Crisis in Haiti: Human Rights Expert Details Violence

WASHINGTON, D.C. – The ongoing gang violence in Haiti has taken the international spotlight. Experts with the United Nations warn the country is in peril as gangs disrupt daily life, kill, kidnap and even sexually assault Haitians. In this fist segment of our two part series, we speak with an expert on the crisis in Haiti.  

“Haiti is in a catastrophic situation right now,” said Bill O’Neill.  

The United Nations High Commissioner for Human Rights designated O’Neill as the expert on the situation of human rights in Haiti. The Caribbean country has been plagued by violence for years but within the past couple of weeks, Haiti has gained international attention for the increase in gang violence. 

“It’s like a mafia you have to pay for everything,” said O’Neill describing the daily life of many Haitians. “If you go to the water pump to get water because most Haitians don’t have running water, there’s a guy at the pump with his hand out and you have to pay him before you get your water. If you take a taxi or a motorbike from one zone to another there’s a gang checkpoint you have to pay to get in, pay to get out and sometimes women are stopped and raped. Some people are kidnapped and held for ransom.” 

O’Neill said the gangs have compromised people’s access to medical services and food. The World Food Programme said 44 percent, or roughly 4.35 million Haitians, are food insecure because the violence is hindering access to food.  

“Food is very expensive a lot of it is imported and with the [inaudible] and Ukraine and pressures on inflation worldwide, the cost of buying anything even when its available is beyond the reach of many, many Haitians,” said O’Neill “The gangs have only complicated that by adding costs because food comes in either through the ports or the border from the DR [Dominican Republic]. The food that is produced in Haiti go through gang checkpoints. Every checkpoint there’s a charge put on it.”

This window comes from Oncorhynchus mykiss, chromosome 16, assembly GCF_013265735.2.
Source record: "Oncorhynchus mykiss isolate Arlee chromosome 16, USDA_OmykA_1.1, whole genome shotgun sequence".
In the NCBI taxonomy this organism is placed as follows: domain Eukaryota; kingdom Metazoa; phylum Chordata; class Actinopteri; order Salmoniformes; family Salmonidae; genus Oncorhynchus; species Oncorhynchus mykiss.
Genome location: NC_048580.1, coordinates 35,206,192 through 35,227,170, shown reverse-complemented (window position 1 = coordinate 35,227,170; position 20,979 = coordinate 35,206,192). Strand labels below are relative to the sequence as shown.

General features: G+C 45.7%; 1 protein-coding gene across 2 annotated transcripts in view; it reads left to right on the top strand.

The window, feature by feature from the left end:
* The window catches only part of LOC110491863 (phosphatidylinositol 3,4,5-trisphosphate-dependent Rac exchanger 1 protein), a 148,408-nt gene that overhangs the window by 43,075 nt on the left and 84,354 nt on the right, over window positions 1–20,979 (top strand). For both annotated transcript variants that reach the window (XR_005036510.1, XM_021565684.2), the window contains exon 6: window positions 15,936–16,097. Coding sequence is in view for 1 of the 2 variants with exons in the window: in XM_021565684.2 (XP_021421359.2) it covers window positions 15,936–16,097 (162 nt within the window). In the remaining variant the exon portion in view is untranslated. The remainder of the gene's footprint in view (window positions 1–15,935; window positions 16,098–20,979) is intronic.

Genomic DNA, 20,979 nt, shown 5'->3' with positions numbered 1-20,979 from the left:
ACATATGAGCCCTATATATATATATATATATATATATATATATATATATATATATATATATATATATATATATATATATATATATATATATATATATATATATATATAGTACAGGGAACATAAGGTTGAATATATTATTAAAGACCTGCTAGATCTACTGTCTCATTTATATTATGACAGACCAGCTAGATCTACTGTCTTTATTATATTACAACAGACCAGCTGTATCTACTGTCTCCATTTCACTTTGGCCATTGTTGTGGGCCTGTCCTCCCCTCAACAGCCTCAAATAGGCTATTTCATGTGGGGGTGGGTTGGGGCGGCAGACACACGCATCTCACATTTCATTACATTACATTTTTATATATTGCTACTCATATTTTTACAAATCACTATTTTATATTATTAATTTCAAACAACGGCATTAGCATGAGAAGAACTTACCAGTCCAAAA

“The thing that is worrying me the most is sexual violence and the number of rapes and other attacks on women and girls and sometimes men and boys,” said O’Neill. “It is rampant. The UN actually can’t count the cases, they’ve stopped trying. It’s such a horrible epidemic.” 

Another growing issue: the number of internally displaced people.  

“They’ve been forced to leave their homes because of the gang violence,” said O’Neill. “It’s grown from 50-thousand more or less when I was there on the first mission in July of 2023. When I was there in October and November it had quadrupled to 200-thousand and now the latest reports I’m getting is that is has now doubled.” 

O’Neill said 400-thousand might be a conservative number.  

“A lot of the young women and girls that have been displaced are really exposed because they’re sleeping on the streets or in parks and very unprotected,” said O’Neill. “When night falls its very bad.” 

Our special coverage of this issue will continue in a second segment. We will share how the UN and other countries are working to end the violence, and the roadblocks they face in getting the job done.